Bloomberg Law
Jan. 26, 2023, 6:28 PM

Black Hair Discrimination Ban Sent to Minnesota Governor’s Desk

Chris Marr
Chris Marr
Staff Correspondent

Minnesota would become the 20th state to ban racial discrimination against traditionally Black hairstyles or textures such as locs and twists, under legislation heading to Gov. Tim Walz’s (DFL) desk.

The measure (HF 37) would expand the definition of race under Minnesota’s Human Rights Act to cover race-related characteristics such as hair. The state’s existing anti-discrimination law bans bias in the workplace, housing, public accommodations, and other settings against a list of protected classes including race, religion, and sex.

The bill goes to Walz after winning final passage Thursday in the Senate by a 45-19 vote. The state House passed it Jan. 11 on a vote of 111-19. Walz plans to sign the bill, his spokeswoman Claire Lancaster said.

Minnesota lawmakers’ passage of the bill follows the fast expansion of race-related hair bias laws, based on a model that advocates call the CROWN Act. Similar laws are now on the books in 19 states and a number of cities and counties just over three years after California and New York first enacted legislation.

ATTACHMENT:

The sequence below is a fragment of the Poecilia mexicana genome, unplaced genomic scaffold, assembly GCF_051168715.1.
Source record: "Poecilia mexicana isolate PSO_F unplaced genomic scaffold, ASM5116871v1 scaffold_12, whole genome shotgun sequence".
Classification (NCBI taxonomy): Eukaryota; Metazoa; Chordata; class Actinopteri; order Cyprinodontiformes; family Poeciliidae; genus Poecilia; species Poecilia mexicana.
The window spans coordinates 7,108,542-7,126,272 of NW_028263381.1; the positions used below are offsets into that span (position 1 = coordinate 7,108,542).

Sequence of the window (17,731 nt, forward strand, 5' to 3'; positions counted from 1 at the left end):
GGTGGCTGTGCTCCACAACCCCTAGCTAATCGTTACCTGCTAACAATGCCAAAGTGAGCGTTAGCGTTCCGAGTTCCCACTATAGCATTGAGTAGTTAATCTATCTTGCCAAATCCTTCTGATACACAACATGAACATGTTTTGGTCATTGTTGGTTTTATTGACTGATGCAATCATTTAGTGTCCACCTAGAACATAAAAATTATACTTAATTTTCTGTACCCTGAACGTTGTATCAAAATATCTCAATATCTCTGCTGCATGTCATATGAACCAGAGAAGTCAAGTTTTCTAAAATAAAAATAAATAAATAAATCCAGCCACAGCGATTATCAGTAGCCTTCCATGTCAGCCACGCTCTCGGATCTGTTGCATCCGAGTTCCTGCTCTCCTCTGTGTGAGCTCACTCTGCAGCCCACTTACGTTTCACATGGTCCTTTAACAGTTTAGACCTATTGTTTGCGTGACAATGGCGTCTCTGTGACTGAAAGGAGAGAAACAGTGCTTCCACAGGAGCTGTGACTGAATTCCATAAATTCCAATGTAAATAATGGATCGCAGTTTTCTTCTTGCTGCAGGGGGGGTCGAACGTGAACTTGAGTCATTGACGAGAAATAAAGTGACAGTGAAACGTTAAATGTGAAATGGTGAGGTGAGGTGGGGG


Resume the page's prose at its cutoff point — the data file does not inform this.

Many but not all of those 19 states included workplace bias protections in their laws. As one of the exceptions, the law Alaska enacted last year banned hair-related discrimination only against public school students.

The laws have advanced primarily in Democratic-majority legislatures but also have won support among a handful of Republican-led statehouses, including Louisiana and Tennessee.

A federal version of the CROWN Act passed the US House in March 2022 but didn’t get a vote in the Senate last session.

The hair bias legislation is among the first bills of 2023 to pass the Minnesota legislature, where Democrats’ new majority-hold on both chambers is expected to yield a long list of progressive policy measures. Among them, Walz and legislative leaders have said enacting a paid family and medical leave program is a high priority.

To contact the reporter on this story: Chris Marr in Atlanta at

To contact the editor responsible for this story: Rebekah Mintzer at